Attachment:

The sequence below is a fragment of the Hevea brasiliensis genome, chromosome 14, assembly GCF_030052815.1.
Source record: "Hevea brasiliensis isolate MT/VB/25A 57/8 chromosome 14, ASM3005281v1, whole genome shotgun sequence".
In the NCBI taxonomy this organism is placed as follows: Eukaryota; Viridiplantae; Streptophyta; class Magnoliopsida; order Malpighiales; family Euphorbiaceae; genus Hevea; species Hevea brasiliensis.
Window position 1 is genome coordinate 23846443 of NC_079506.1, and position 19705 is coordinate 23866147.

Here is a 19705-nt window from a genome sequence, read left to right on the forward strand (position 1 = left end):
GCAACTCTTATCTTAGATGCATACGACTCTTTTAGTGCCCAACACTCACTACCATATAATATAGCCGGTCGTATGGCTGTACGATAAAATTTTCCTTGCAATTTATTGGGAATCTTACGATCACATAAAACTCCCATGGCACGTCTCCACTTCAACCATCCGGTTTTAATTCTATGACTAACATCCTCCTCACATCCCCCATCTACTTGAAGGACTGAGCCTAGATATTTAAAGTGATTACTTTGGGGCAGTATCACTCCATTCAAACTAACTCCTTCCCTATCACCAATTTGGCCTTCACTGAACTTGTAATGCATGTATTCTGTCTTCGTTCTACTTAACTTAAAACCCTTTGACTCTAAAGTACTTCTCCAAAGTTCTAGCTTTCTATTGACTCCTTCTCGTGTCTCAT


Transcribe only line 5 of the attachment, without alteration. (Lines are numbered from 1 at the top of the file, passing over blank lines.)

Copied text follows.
Here is a 19705-nt window from a genome sequence, read left to right on the forward strand (position 1 = left end):